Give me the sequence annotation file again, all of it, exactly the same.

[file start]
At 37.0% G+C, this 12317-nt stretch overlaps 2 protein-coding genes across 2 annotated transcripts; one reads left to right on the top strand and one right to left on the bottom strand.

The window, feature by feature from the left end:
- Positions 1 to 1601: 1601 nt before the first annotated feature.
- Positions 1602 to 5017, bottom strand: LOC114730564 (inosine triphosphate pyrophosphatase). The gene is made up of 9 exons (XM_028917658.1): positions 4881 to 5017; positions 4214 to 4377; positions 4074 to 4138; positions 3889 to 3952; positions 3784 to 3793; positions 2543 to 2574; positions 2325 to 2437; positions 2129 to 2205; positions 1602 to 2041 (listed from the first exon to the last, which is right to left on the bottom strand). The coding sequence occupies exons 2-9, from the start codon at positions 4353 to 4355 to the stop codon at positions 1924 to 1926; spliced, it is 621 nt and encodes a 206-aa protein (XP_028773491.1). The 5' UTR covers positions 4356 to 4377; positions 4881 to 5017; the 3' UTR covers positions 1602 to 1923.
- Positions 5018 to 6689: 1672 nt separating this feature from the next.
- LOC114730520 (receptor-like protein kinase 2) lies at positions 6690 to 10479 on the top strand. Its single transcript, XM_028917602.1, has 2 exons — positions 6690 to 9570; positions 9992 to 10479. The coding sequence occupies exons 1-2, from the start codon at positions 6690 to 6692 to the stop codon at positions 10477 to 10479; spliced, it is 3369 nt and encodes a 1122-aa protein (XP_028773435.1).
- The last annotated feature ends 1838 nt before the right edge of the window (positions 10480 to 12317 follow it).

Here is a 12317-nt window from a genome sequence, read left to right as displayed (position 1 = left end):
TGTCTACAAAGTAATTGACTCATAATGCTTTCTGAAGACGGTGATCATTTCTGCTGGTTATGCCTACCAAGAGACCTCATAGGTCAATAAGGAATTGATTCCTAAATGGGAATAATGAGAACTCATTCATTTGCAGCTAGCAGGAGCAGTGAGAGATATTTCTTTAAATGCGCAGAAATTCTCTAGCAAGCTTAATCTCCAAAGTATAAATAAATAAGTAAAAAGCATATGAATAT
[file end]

At 37.0% G+C, this 12317-nt stretch overlaps 2 protein-coding genes across 2 annotated transcripts; one reads left to right on the top strand and one right to left on the bottom strand.

The window, feature by feature from the left end:
- Positions 1 to 1601: 1601 nt before the first annotated feature.
- Positions 1602 to 5017, bottom strand: LOC114730564 (inosine triphosphate pyrophosphatase). The gene is made up of 9 exons (XM_028917658.1): positions 4881 to 5017; positions 4214 to 4377; positions 4074 to 4138; positions 3889 to 3952; positions 3784 to 3793; positions 2543 to 2574; positions 2325 to 2437; positions 2129 to 2205; positions 1602 to 2041 (listed from the first exon to the last, which is right to left on the bottom strand). The coding sequence occupies exons 2-9, from the start codon at positions 4353 to 4355 to the stop codon at positions 1924 to 1926; spliced, it is 621 nt and encodes a 206-aa protein (XP_028773491.1). The 5' UTR covers positions 4356 to 4377; positions 4881 to 5017; the 3' UTR covers positions 1602 to 1923.
- Positions 5018 to 6689: 1672 nt separating this feature from the next.
- LOC114730520 (receptor-like protein kinase 2) lies at positions 6690 to 10479 on the top strand. Its single transcript, XM_028917602.1, has 2 exons — positions 6690 to 9570; positions 9992 to 10479. The coding sequence occupies exons 1-2, from the start codon at positions 6690 to 6692 to the stop codon at positions 10477 to 10479; spliced, it is 3369 nt and encodes a 1122-aa protein (XP_028773435.1).
- The last annotated feature ends 1838 nt before the right edge of the window (positions 10480 to 12317 follow it).

Here is a 12317-nt window from a genome sequence, read left to right as displayed (position 1 = left end):
TGTCTACAAAGTAATTGACTCATAATGCTTTCTGAAGACGGTGATCATTTCTGCTGGTTATGCCTACCAAGAGACCTCATAGGTCAATAAGGAATTGATTCCTAAATGGGAATAATGAGAACTCATTCATTTGCAGCTAGCAGGAGCAGTGAGAGATATTTCTTTAAATGCGCAGAAATTCTCTAGCAAGCTTAATCTCCAAAGTATAAATAAATAAGTAAAAAGCATATGAATAT